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Lumbini PDF Print E-mail
Written by Dr U Than Sein   
Wednesday, 02 January 2008

Lumbini: the Birth Place of Gotama Buddha

A unique being, an extraordinary man arises in this world for the benefit of the many, for the happiness of the many, out of compassion for the world, for the good, benefit and happiness of the gods and mankind. Who is this unique being? It is the Tathagata, the Exalted, and Fully Enlightened One.Anguttara Nikaya, 1,1,13, p22

Lumbini

Lumbini, the birth place of Gotama Buddha is situated in Nepal, across the Indian border town of Sonauli which is about 130 km from Gorakhpur, UP, and continue for another 13 km by road from Siddhartha Nagar (Bhairawha) of Nepal, which has a small airport with daily direct flight from Kathmandu.

Historical facts

Immediately before birth, the Bodhisattva was the Lord of the Tushita (Tusita) divine realm. There, he had resolved to be born for the last time and to have the attainment of enlightment. During the night of his conception, Queen Maha Maya Devi, the wife of King Suddhodana of Kapilavattu (Kapilavastu), dreamt of a great white elephant entering her womb. On the full moon day of Kason (May or Vesakha) in the year 563 BCE, a noble prince, the Bodhisattva, was born in the Lumbini Park (Garden), 16 km from the Sakya city of Kapilavattu. Emerging from the bath in a pond, with her face looking to the east, she leant her right arm on the Shala (In-ginn) tree and gave birth to the future Buddha. The prince was born to from her right side and immediately took seven steps, in each of the four directions, east, south, west and north. In each direction, the newly born Prince Siddhartha proclaimed as, with a lion’s roar, by holding his right hand with pointing index finger upwards: “I am the first, the best of all beings, and this is my last birth and hereafter I will not be born again.” The heavens filled with lights and the devas (gods) showered flowers on the young Prince who descended from his mother’s womb on the lotus pedestals. After having joyous birth to Siddhartha, Queen Maya Devi died on seventh day after birth and the kingdom mourned her. King Suddhodana summoned her sister Mahapajapati Gotami to look after the Prince. Many auspicious signs accompanied the birth of Siddhartha, and many beings who would later play a major role in the life of Gotama Buddha are said to have born on the same day: Yashodara, future wife of Siddhartha; Chandaka, the groom who would help him leave the palace, Kanthaka, the horse that would bear him out; the future Bimbisara of Magadha and Prasenajit of Kosala and his protector, Vajrapani. The Bodhi tree is also said to have sprouted on the same day of Buddha’s birth.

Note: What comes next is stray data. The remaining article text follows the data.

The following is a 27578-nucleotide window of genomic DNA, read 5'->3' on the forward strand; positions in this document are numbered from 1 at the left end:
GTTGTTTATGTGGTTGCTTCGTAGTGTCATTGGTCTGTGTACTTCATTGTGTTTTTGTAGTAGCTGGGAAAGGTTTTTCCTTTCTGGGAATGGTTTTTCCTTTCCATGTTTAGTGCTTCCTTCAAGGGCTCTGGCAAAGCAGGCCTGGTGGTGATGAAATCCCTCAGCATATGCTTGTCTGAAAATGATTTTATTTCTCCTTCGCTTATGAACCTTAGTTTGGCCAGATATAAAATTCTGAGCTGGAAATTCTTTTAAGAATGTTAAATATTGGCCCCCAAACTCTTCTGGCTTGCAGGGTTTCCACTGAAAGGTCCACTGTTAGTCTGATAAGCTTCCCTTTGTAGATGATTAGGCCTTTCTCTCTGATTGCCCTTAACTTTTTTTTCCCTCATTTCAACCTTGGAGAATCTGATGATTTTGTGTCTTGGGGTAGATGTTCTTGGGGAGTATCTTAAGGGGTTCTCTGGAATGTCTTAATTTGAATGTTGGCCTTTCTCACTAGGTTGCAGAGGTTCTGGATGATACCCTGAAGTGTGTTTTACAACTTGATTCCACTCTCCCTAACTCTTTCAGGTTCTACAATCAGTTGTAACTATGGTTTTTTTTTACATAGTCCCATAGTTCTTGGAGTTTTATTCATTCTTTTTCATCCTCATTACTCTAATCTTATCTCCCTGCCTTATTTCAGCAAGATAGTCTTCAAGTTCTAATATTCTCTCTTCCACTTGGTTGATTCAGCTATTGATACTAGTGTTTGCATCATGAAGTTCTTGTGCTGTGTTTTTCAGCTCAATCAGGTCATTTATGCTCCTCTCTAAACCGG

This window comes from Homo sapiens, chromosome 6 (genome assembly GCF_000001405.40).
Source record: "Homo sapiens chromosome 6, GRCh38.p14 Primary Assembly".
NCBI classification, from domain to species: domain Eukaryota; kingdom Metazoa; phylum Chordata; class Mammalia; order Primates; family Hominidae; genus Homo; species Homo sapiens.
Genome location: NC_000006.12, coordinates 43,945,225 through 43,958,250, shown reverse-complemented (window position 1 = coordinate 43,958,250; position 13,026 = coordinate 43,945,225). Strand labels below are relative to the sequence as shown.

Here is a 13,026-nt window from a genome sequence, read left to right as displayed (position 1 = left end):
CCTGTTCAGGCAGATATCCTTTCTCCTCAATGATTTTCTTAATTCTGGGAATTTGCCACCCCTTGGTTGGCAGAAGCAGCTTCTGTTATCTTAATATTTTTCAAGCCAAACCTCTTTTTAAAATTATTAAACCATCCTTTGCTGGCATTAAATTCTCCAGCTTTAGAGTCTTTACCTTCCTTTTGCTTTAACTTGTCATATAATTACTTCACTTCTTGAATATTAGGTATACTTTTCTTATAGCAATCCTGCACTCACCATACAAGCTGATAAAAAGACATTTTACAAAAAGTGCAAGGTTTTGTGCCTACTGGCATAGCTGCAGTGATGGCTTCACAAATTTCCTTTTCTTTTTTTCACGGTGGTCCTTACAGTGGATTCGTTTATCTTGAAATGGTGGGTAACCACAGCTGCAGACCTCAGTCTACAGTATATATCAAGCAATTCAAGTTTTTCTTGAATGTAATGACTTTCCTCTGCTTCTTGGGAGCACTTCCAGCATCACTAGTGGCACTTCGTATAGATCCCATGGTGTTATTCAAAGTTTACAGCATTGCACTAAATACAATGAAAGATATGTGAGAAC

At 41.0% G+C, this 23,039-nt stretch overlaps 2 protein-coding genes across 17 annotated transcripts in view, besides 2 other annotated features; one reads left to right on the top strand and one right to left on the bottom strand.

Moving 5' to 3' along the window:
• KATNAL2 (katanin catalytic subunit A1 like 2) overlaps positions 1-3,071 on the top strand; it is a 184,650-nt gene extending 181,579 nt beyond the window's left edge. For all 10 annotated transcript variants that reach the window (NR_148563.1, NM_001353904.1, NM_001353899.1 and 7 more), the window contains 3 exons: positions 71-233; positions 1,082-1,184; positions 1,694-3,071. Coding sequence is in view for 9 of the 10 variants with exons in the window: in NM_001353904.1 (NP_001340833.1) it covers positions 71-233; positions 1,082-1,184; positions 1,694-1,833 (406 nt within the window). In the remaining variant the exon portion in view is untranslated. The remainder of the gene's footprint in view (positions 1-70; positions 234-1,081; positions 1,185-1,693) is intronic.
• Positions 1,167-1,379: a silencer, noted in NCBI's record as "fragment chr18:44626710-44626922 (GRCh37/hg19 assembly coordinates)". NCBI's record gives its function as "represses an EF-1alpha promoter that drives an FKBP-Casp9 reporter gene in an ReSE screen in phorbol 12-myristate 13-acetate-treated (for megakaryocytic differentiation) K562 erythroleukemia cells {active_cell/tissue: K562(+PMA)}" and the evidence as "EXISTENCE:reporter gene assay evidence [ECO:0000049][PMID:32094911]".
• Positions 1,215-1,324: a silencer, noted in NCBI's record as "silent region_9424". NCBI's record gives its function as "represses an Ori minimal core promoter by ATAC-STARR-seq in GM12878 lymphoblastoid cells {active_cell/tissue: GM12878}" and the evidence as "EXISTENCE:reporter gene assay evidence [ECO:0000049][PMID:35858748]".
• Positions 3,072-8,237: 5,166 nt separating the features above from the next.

After two centuries later (249 BCE), Mauryan Emperor King Ashoka visited this birth place of Lord Buddha, and made many offerings, built a stupa and erected a pillar surmounted by a horse capital. Despite the importance of the place in the Buddhist history, there were a few references to this place for many centuries thereafter, compared to other sacred sites of the Buddha. In the fifth century CE, the Chinese pilgrim Fa-hsien visited Lumbini and described in his account to the sacred lake in which Maha Maya Devi took a bath before she delivered the noble soul. Another Chinese pilgrim Hsuan-Tsiang (603-664 CE) who came to Lumbini gave a much detailed account of the birth place of Gotama Buddha. In addition to the lake, he described about the Ashoka pillar, which was partially destroyed by lightning.